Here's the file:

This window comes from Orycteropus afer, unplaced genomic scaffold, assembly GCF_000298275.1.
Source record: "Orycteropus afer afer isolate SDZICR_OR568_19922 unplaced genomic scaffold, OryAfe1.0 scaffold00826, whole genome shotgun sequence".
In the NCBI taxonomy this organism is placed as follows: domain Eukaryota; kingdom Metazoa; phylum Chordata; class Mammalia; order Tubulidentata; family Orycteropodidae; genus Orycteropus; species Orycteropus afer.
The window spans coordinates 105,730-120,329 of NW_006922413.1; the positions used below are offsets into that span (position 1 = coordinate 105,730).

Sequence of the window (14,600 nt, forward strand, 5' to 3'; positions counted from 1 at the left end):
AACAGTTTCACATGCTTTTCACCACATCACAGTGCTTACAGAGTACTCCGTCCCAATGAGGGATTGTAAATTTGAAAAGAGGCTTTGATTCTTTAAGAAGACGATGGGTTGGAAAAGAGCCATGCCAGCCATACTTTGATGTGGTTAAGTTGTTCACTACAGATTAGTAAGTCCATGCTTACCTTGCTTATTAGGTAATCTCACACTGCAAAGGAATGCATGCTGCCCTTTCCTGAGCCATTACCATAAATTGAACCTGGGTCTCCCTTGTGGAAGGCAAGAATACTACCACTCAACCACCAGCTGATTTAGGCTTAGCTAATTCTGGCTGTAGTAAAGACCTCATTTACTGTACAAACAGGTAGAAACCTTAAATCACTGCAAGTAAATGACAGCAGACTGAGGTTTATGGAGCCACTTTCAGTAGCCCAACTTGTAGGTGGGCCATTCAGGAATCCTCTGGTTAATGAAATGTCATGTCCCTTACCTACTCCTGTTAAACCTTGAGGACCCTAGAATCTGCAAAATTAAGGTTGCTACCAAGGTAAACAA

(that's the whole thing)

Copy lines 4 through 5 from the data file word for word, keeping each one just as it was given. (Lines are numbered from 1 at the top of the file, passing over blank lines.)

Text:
The window spans coordinates 105,730-120,329 of NW_006922413.1; the positions used below are offsets into that span (position 1 = coordinate 105,730).

Sequence of the window (14,600 nt, forward strand, 5' to 3'; positions counted from 1 at the left end):